Assessment of retinal nerve fiber layer thickness in healthy, full-term neonates.

Journal Article (Journal Article)

PURPOSE: To measure average retinal nerve fiber layer (RNFL) thicknesses in healthy, full-term neonates. DESIGN: Descriptive research to develop normative data. METHODS: Healthy infants born between 37 and 42 weeks postmenstrual age were imaged with hand-held spectral-domain optical coherence tomography. A custom script segmented the RNFL; the fovea and optic nerve center were manually selected. A second script measured the average RNFL thickness along the papillomacular bundle, defined as the arc from -15 degrees to +15 degrees on the axis from the optic nerve to fovea, with radii of 1.1, 1.3, 1.5, and 1.7 mm from the center of the optic disc. Shapiro-Wilk W tests assessed these measurements for normality to determine the age-appropriate radial distance for subsequent analyses. Average RNFL thicknesses for four temporal 45-degree sectors (superior temporal, temporal superior, temporal inferior, and inferior temporal) and the temporal quadrant were calculated and compared to demographic parameters for all infants. RESULTS: Fifty full-term infants were adequately imaged for RNFL analysis. RNFL thicknesses at 1.5 mm radial distance from the optic nerve were the most normally distributed. While there was a trend toward greater mean superior temporal RNFL thickness for both black and Hispanic vs white infants (128 ± 27 μm, 124 ± 30 μm, and 100 ± 19 μm, respectively, P = .04 for both comparisons), there were no other significant differences noted in RNFL thicknesses by race, sex, gestational age, or birth weight. CONCLUSIONS: We present RNFL thickness measurements for healthy, full-term infants that may serve as normative data for future analyses.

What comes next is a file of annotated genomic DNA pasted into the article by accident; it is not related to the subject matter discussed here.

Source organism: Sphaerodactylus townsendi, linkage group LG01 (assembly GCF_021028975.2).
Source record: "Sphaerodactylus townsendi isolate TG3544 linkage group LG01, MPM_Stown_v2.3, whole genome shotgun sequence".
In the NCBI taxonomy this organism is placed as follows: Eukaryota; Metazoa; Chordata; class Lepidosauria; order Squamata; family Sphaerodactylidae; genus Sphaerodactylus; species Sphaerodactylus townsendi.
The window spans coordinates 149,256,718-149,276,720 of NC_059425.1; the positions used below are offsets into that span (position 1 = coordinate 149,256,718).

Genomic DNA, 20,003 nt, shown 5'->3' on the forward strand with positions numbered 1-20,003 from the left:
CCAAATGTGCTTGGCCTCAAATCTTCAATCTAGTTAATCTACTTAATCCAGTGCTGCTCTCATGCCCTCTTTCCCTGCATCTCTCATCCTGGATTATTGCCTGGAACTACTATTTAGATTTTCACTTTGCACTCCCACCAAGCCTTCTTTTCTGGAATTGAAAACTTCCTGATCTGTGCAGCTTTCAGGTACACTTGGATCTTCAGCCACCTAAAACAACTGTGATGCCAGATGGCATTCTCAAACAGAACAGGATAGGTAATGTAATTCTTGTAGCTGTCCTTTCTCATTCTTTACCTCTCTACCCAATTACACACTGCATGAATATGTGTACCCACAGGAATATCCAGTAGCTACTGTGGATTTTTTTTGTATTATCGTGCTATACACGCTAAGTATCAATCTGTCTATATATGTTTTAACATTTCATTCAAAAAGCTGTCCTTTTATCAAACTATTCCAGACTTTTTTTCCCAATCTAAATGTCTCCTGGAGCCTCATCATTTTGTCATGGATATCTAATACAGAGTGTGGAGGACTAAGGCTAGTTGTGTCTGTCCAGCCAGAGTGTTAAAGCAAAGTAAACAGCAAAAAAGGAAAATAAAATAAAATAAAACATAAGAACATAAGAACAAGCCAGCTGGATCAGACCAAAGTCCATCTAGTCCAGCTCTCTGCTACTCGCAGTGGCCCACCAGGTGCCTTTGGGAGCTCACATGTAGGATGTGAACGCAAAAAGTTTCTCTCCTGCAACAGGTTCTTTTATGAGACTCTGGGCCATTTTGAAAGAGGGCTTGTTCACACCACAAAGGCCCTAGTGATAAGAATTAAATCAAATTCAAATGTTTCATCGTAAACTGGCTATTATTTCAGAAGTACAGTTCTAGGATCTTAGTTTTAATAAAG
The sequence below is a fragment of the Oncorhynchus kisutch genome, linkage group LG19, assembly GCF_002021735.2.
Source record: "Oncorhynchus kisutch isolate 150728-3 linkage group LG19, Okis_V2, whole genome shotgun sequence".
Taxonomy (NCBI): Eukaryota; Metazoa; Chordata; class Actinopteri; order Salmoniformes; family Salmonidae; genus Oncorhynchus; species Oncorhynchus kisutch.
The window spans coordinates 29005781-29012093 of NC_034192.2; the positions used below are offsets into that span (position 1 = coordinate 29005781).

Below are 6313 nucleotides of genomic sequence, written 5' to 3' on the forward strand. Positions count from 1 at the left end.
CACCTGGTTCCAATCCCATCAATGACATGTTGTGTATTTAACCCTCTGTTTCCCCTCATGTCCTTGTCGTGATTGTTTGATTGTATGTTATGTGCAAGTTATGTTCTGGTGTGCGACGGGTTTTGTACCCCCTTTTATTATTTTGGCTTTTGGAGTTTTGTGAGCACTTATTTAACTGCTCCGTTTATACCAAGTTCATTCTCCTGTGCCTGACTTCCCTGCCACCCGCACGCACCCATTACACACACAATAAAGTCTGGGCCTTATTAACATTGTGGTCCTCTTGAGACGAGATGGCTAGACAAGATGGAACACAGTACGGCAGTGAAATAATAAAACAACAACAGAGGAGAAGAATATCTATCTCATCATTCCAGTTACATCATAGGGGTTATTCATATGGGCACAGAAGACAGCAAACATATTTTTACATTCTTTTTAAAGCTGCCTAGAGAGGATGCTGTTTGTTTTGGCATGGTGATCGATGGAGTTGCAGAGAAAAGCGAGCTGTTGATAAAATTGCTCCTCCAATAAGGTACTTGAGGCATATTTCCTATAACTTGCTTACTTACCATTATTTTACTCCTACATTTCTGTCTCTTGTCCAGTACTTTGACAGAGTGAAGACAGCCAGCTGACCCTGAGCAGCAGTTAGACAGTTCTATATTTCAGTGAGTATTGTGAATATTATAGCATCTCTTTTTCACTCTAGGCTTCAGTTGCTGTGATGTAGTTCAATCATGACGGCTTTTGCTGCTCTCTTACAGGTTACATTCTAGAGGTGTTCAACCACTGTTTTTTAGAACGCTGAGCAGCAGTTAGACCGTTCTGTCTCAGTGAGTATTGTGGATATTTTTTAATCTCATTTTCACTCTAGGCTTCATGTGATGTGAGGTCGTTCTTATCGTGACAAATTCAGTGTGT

Full Text

Duke Authors

Cited Authors

  • Rothman, AL; Sevilla, MB; Freedman, SF; Tong, AY; Tai, V; Tran-Viet, D; Farsiu, S; Toth, CA; El-Dairi, MA

Published Date

  • April 2015

Published In

Volume / Issue

  • 159 / 4

Start / End Page

  • 803 - 811

PubMed ID

  • 25634528

Pubmed Central ID

  • PMC4570498

Electronic International Standard Serial Number (EISSN)

  • 1879-1891

Digital Object Identifier (DOI)

  • 10.1016/j.ajo.2015.01.017


  • eng

Conference Location

  • United States